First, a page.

How To Form A Successful Global Joint Venture

Article written by: Joseph Safina | Published by: Forbes Finance Council

Global joint ventures can be a great way to do business. They allow companies to gain access to foreign markets, technology and resources. Companies looking to take their products to new markets may enter into joint ventures with partners offering complementary strengths to compensate for their weaknesses.

Many companies now prefer to create joint ventures as a springboard to overseas markets as they are an easier way of undertaking international trade. The overseas partner provides knowledge of infrastructure, local market conditions, regulations and culture.

However, a global partnership is not easy to come by. It is a risky business strategy that allows companies to build stronger partnerships to fend off competition. Joint ventures can only succeed with proper planning.

To form a successful joint venture, you need to get everything right. The following tips can help you form a seamless partnership.

Identifying The Right Joint Venture Partner

Your joint venture has a greater chance of succeeding if you find a reputable partner. Ideally, it would be best if you look for a partner that complements your company’s assets and skills.

Your business partner must possess a high level of integrity. To get the right partners, approach businesses you want you to work with. Ensure that the potential partner’s business practices align with your company’s. Having your goals in mind will help you find the right partners for your business.

Note: Only pursue a joint venture if it’s a more viable option than an acquisition, merger or normal growth.

Conducting Due Diligence

While a joint venture works contractually, both companies should have matching cultures. Conduct a thorough analysis to ensure your partner has value-creation potential. Also, assess your partner’s culture, business approach, decision-making criteria and strategy. Researching these factors may unearth possible future scenarios that could later affect the partnership.

Establish whether you are compatible with your business partner. Unless both parties have similar goals and ambitions, there is no point in making a deal.

Your due diligence should be aimed at a set of predetermined criteria. This enables you to assess and test the likelihood of success or failure. Consulting with advisers during this process can make it easier to discover weaknesses that might hamper the venture.

Pulling A Team Of Experts For Negotiations

In my experience, going for negotiations is the most critical part of creating a joint venture. Prepare a team of experts to oversee critical decision-making during this stage. Industry experts are essential as they make “big picture” decisions.

Engage the team in every detail of the transaction. If there is a major issue, deal with it before getting locked into an agreement. Have an empowered team that can reassess and suspend an unfavorable deal at any stage.

Each party enters into a deal with their interests in mind, which may hinder progress. During negotiations, aim for a win-win situation. 

Creating The Joint Venture

Once the negotiators have agreed on a deal, it’s time to create a joint venture. Creating one takes time, and success depends on both partners’ leadership, decision making and strategic planning.

Have a business model that works for both parties. This model should touch on all aspects of the venture, from management to daily operations.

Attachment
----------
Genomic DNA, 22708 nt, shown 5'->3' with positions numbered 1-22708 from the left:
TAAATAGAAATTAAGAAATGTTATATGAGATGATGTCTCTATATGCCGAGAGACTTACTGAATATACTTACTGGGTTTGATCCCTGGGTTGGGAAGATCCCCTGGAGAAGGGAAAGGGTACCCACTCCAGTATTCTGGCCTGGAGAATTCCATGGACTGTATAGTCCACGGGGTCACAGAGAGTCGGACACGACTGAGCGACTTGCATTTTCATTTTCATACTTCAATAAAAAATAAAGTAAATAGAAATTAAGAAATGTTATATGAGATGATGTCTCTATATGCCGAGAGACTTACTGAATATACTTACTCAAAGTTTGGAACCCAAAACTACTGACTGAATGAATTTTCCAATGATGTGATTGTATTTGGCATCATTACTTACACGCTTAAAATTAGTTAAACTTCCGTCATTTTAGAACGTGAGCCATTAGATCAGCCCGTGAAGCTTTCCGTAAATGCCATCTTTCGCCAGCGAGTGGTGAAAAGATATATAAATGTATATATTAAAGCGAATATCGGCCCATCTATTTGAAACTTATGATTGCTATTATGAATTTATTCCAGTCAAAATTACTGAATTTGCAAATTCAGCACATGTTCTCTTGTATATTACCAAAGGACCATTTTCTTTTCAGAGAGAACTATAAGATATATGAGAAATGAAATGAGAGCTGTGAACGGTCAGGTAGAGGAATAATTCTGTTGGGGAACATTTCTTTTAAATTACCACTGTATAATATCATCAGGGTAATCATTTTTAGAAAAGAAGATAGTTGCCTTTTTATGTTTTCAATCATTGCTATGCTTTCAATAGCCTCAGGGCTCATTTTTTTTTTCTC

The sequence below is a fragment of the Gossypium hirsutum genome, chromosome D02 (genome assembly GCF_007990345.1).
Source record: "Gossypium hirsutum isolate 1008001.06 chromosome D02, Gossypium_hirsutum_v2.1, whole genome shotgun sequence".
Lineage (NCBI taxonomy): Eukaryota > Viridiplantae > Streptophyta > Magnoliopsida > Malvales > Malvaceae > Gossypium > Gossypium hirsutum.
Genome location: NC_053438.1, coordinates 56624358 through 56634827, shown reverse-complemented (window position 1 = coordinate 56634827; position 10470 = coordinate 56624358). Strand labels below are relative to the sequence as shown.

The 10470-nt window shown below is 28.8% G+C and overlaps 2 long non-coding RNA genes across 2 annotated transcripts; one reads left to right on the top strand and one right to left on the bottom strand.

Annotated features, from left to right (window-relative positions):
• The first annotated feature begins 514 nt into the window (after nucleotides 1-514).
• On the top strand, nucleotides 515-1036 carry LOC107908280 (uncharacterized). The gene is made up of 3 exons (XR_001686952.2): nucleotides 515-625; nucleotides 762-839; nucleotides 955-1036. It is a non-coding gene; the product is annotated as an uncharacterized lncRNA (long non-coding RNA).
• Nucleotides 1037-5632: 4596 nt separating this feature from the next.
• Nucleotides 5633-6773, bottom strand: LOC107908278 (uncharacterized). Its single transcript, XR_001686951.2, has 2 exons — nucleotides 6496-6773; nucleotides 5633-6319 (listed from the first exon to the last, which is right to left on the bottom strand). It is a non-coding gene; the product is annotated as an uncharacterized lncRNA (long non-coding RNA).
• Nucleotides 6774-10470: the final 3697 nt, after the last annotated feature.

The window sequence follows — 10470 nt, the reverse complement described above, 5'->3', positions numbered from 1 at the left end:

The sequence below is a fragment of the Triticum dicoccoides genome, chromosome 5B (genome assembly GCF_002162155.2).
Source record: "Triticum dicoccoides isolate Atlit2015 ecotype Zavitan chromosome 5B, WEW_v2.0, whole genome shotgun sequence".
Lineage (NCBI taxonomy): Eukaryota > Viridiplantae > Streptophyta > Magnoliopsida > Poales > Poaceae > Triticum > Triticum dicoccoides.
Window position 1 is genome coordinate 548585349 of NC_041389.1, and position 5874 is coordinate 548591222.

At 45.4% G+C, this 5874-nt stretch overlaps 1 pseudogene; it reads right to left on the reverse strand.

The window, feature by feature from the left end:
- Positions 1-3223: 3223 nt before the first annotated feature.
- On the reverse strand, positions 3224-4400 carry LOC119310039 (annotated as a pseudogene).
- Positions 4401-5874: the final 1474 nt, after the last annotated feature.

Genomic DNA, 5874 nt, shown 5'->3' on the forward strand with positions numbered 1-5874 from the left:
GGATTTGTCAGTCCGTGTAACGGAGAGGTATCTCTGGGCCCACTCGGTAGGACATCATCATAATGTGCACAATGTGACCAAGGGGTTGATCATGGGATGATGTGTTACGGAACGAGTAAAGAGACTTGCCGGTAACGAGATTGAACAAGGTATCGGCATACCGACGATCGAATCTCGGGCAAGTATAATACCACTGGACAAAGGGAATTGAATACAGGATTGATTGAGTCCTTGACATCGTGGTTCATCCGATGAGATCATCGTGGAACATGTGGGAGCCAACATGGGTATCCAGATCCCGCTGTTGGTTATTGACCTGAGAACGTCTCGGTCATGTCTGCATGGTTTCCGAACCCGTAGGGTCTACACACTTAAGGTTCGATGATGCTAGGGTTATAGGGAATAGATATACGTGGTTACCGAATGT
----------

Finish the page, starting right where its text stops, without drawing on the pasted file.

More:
Make sure you have a business plan that outlines all operations. You’ll need to figure out cash flow models and establish key performance indicators for the new partnership. Anticipate changes and prepare your joint venture to adapt to shifts in the business environment.

Entering Into A Formal Contractual Agreement

This process involves a formal contract that underpins the activities of the joint venture. A formal contractual agreement must be carried by a team of commercial lawyers from each party.

This agreement should solidify and strengthen the activities of the joint venture. It should define the following:

• The venture’s timespan

• Governance

• Duties and obligations

• Guiding principles

• The scale of investment

• Expectations and interests

Ideally, the agreement should touch on every single projected operation. Also, both parties must agree on an exit strategy in advance, should the joint venture fail to materialize.

Managing A Joint Venture

Much effort goes into establishing a joint venture’s management. The long-term success of the venture highly depends on its management structure. Typically, there are two ways to go:

• Dominant parent management: A dominant parent is a party with a larger stake in the partnership. It may also be the party that contributes most of the venture’s resources. The company that makes more strategic and operational decisions manages the venture as a dominant parent.

A dominant parent situation usually arises when large multinationals form alliances with smaller, overseas companies.

• Shared management: In this type of partnership, both parties share management responsibilities. It is essential in ventures that need both partners’ managerial involvement.

As a rule of thumb, if one party’s operational skills are unnecessary or transferable, the other party should oversee the joint venture. However, if both parties’ skills are essential, they should settle on shared management.

The Bottom Line

If you want to form a successful joint venture, the steps outlined above are essential. They help alleviate many unforeseen circumstances that might arise later. Always seek professional assistance when making critical business decisions.


Joseph Safina is CEO of Safina Capital, specializing in large-scale funding,
M&A, business development and marketing.